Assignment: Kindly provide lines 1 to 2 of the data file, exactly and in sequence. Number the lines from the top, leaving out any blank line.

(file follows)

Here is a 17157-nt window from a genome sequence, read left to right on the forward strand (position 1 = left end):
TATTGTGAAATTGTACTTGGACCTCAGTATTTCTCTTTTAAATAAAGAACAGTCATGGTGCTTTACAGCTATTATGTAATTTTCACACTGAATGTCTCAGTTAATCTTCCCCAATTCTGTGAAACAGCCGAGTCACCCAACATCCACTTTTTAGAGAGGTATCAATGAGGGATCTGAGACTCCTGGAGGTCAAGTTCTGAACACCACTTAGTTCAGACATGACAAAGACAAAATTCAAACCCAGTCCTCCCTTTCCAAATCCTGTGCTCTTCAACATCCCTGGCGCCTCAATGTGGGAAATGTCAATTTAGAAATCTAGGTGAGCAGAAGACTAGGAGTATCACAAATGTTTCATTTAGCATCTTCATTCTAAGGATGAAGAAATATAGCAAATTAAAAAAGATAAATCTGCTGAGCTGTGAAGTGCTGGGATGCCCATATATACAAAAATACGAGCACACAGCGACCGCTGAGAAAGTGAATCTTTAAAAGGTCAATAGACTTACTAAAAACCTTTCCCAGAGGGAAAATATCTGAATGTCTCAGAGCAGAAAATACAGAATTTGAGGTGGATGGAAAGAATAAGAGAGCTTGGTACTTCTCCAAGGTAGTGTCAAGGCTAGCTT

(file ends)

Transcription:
Here is a 17157-nt window from a genome sequence, read left to right on the forward strand (position 1 = left end):
TATTGTGAAATTGTACTTGGACCTCAGTATTTCTCTTTTAAATAAAGAACAGTCATGGTGCTTTACAGCTATTATGTAATTTTCACACTGAATGTCTCAGTTAATCTTCCCCAATTCTGTGAAACAGCCGAGTCACCCAACATCCACTTTTTAGAGAGGTATCAATGAGGGATCTGAGACTCCTGGAGGTCAAGTTCTGAACACCACTTAGTTCAGACATGACAAAGACAAAATTCAAACCCAGTCCTCCCTTTCCAAATCCTGTGCTCTTCAACATCCCTGGCGCCTCAATGTGGGAAATGTCAATTTAGAAATCTAGGTGAGCAGAAGACTAGGAGTATCACAAATGTTTCATTTAGCATCTTCATTCTAAGGATGAAGAAATATAGCAAATTAAAAAAGATAAATCTGCTGAGCTGTGAAGTGCTGGGATGCCCATATATACAAAAATACGAGCACACAGCGACCGCTGAGAAAGTGAATCTTTAAAAGGTCAATAGACTTACTAAAAACCTTTCCCAGAGGGAAAATATCTGAATGTCTCAGAGCAGAAAATACAGAATTTGAGGTGGATGGAAAGAATAAGAGAGCTTGGTACTTCTCCAAGGTAGTGTCAAGGCTAGCTT